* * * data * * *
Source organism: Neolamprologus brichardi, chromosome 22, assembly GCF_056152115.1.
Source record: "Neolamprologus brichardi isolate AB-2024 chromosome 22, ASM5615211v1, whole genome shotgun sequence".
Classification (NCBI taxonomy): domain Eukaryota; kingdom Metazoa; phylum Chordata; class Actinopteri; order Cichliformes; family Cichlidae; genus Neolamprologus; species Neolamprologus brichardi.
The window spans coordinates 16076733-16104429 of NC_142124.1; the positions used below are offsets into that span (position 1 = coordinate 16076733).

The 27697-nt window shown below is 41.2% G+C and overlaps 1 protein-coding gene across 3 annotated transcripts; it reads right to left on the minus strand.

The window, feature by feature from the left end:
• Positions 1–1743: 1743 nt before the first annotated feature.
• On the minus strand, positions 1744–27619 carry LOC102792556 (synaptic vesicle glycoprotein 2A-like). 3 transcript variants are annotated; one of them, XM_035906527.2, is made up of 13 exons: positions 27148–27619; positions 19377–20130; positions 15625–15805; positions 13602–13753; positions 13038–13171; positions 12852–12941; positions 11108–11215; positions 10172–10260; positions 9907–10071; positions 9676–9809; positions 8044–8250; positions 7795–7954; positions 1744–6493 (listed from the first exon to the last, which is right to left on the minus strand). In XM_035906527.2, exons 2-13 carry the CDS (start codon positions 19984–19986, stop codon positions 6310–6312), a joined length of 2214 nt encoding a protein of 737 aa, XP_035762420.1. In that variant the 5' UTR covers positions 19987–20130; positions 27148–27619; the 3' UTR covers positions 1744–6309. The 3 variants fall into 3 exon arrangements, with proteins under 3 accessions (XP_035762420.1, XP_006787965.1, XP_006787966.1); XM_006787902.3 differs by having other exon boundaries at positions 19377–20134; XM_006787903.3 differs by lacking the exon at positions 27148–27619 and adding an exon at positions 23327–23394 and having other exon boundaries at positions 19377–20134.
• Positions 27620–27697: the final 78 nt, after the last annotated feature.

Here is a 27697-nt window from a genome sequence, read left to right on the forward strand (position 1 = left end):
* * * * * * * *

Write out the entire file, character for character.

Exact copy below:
Source organism: Neolamprologus brichardi, chromosome 22, assembly GCF_056152115.1.
Source record: "Neolamprologus brichardi isolate AB-2024 chromosome 22, ASM5615211v1, whole genome shotgun sequence".
Classification (NCBI taxonomy): domain Eukaryota; kingdom Metazoa; phylum Chordata; class Actinopteri; order Cichliformes; family Cichlidae; genus Neolamprologus; species Neolamprologus brichardi.
The window spans coordinates 16076733-16104429 of NC_142124.1; the positions used below are offsets into that span (position 1 = coordinate 16076733).

The 27697-nt window shown below is 41.2% G+C and overlaps 1 protein-coding gene across 3 annotated transcripts; it reads right to left on the minus strand.

The window, feature by feature from the left end:
• Positions 1–1743: 1743 nt before the first annotated feature.
• On the minus strand, positions 1744–27619 carry LOC102792556 (synaptic vesicle glycoprotein 2A-like). 3 transcript variants are annotated; one of them, XM_035906527.2, is made up of 13 exons: positions 27148–27619; positions 19377–20130; positions 15625–15805; positions 13602–13753; positions 13038–13171; positions 12852–12941; positions 11108–11215; positions 10172–10260; positions 9907–10071; positions 9676–9809; positions 8044–8250; positions 7795–7954; positions 1744–6493 (listed from the first exon to the last, which is right to left on the minus strand). In XM_035906527.2, exons 2-13 carry the CDS (start codon positions 19984–19986, stop codon positions 6310–6312), a joined length of 2214 nt encoding a protein of 737 aa, XP_035762420.1. In that variant the 5' UTR covers positions 19987–20130; positions 27148–27619; the 3' UTR covers positions 1744–6309. The 3 variants fall into 3 exon arrangements, with proteins under 3 accessions (XP_035762420.1, XP_006787965.1, XP_006787966.1); XM_006787902.3 differs by having other exon boundaries at positions 19377–20134; XM_006787903.3 differs by lacking the exon at positions 27148–27619 and adding an exon at positions 23327–23394 and having other exon boundaries at positions 19377–20134.
• Positions 27620–27697: the final 78 nt, after the last annotated feature.

Here is a 27697-nt window from a genome sequence, read left to right on the forward strand (position 1 = left end):